Have a browse, and perhaps pick something that grabs you. Don’t take notes, whatever you do; just enjoy the amazing variety of topics and approaches that History has to offer!

General - approaches to history and broad-sweep histories
Ancient History
  • Z. Bahrani, Women of Babylon: Gender and Representation in Ancient Mesopotamia (2001) 
  • M. Beard, SPQR: A History of Ancient Rome (2015)
  • E.H. Cline, 1177 BC: The Year Civilization Collapsed (2014)
  • L. de Blois and R. van der Spek, An Introduction to the Ancient World, 2nd ed. (2008)
  • B.H. Isaac, The Invention of Racism in Classical Antiquity (2004)
  • G.E.R. Lloyd, The Ideals of Inquiry: An Ancient History (2014) N. Morley, Writing Ancient History (1999)
  • A. Podany, The Ancient Near East: A Very Short Introduction (2014)
  • E. Robson, Ancient Knowledge Networks (2019)
  • P. Thonemann and S. Price, The Birth of Classical Europe (2011)
  • D. Wengrow, What Makes Civilization? 2nd ed. (2018)
  • For a recent list of Ancient History podcasts click here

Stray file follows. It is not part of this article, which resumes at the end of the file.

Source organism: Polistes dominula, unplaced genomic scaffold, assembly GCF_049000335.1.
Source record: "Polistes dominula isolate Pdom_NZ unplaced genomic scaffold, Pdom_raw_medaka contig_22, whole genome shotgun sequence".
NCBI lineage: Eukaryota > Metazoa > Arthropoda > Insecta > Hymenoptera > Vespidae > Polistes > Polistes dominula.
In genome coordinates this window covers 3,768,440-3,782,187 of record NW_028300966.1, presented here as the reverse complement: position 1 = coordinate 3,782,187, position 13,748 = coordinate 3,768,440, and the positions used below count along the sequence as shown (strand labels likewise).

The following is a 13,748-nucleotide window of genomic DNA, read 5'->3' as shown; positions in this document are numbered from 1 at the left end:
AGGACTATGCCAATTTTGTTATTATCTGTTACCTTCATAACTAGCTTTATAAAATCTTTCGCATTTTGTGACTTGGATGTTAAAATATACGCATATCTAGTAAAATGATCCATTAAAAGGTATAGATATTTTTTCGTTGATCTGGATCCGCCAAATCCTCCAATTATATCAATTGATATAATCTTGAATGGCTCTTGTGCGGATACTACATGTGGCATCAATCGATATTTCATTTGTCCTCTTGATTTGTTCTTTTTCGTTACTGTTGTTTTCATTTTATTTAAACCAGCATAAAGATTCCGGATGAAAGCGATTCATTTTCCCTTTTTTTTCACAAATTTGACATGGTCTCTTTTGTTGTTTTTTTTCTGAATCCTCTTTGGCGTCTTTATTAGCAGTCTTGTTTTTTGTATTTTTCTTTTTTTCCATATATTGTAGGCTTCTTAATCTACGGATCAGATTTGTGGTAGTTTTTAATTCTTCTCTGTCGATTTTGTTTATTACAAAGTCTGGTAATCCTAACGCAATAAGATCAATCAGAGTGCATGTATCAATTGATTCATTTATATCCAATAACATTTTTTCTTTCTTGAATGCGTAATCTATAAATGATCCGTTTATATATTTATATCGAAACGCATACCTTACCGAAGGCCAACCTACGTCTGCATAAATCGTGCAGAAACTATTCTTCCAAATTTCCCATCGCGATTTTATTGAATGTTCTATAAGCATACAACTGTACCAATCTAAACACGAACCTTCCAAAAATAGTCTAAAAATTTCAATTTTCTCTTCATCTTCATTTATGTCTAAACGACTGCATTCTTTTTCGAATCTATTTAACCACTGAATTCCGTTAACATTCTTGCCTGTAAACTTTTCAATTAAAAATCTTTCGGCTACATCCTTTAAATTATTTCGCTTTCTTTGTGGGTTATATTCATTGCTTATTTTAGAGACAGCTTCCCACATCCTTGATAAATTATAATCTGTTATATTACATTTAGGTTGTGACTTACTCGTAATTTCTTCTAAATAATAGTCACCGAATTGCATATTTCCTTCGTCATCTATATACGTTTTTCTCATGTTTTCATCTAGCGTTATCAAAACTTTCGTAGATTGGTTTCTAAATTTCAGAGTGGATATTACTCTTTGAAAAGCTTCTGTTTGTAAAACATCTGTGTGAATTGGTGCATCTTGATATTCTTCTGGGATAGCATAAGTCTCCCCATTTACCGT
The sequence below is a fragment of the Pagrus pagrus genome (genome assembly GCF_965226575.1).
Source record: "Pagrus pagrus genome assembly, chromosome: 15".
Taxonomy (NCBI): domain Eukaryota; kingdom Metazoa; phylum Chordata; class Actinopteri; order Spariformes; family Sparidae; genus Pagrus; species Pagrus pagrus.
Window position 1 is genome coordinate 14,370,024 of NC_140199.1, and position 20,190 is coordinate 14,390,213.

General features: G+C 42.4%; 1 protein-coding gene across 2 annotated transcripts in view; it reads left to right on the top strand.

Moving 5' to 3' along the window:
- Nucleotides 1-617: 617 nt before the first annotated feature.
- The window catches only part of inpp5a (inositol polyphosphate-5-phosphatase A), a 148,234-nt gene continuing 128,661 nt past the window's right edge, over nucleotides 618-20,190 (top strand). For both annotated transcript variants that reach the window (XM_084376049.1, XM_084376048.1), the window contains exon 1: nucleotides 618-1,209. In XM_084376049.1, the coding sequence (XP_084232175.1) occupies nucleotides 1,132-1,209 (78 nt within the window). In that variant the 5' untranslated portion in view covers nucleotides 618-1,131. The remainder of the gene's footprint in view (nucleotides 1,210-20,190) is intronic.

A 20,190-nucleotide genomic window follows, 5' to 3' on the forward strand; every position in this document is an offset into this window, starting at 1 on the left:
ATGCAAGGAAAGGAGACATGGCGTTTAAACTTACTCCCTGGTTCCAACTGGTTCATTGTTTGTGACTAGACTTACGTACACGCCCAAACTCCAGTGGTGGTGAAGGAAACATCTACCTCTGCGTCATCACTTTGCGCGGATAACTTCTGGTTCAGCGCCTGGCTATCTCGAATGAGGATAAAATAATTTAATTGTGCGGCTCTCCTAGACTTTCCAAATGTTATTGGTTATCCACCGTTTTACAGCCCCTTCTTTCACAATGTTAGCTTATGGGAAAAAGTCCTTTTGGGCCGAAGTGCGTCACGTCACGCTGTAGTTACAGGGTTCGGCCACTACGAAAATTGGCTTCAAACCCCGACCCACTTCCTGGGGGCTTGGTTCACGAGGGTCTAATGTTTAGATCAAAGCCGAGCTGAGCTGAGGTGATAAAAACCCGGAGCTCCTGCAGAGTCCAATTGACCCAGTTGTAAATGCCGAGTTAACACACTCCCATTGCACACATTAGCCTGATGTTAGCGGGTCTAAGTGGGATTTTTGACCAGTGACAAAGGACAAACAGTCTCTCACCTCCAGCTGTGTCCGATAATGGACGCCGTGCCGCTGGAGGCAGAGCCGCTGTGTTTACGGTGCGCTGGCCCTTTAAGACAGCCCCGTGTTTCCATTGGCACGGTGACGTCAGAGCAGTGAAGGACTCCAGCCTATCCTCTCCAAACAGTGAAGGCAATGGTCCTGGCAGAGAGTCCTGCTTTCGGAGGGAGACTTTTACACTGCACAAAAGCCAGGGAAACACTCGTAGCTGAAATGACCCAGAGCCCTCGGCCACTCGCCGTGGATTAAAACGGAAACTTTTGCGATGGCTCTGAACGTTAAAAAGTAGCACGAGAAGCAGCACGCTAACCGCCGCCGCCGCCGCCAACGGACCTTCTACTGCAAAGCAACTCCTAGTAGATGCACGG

Medieval History
  • R. Bartlett, The Natural and the Supernatural in the Middle Ages (2008)
  • J. Berkey, The Formation of Islam: Religion and Society in the Near East, 600-1800 (2003)
  • D. Carpenter, Magna Carta (2015)
  • G. Heng, The Invention of Race in the European Middle Ages (2018)
  • J. Herrin, Byzantium: The Surprising Life of a Medieval Empire (2007)
  • J. Le Goff, The Medieval Imagination (1985)
  • H. Kennedy, The Great Arab Conquests: How the Spread of Islam Changed the World We Live in (2007) 
  • M. Rubin, ‘A Short Introduction to Anti-Judaism For Our Times’ (2019)
  • R. Southern, The Making of the Middle Ages (1953)
  • C. Tyerman, God’s War: A New History of the Crusades (2006)
  • C. Walker Bynum, Metamorphosis and Identity (2001)
  • C. Wickham, Medieval Europe (2016)
  • For a recent list of Medieval History podcasts click here
 Early Modern History
  • N. Akkerman, Invisible Agents: Women and Espionage in Seventeenth-Century Britain (2018)
  • T. Blanning, The Culture of Power and the Power of Culture. Old Regime Europe, 1660-1789 (2002) 
  • R. Darnton, The Great Cat Massacre and other Episodes in French Cultural History (1984)
  • N. Z. Davis, The Return of Martin Guerre (1983)
  • E. Duffy, The Voices of Morebath. Reformation and Rebellion in an English Village (2001)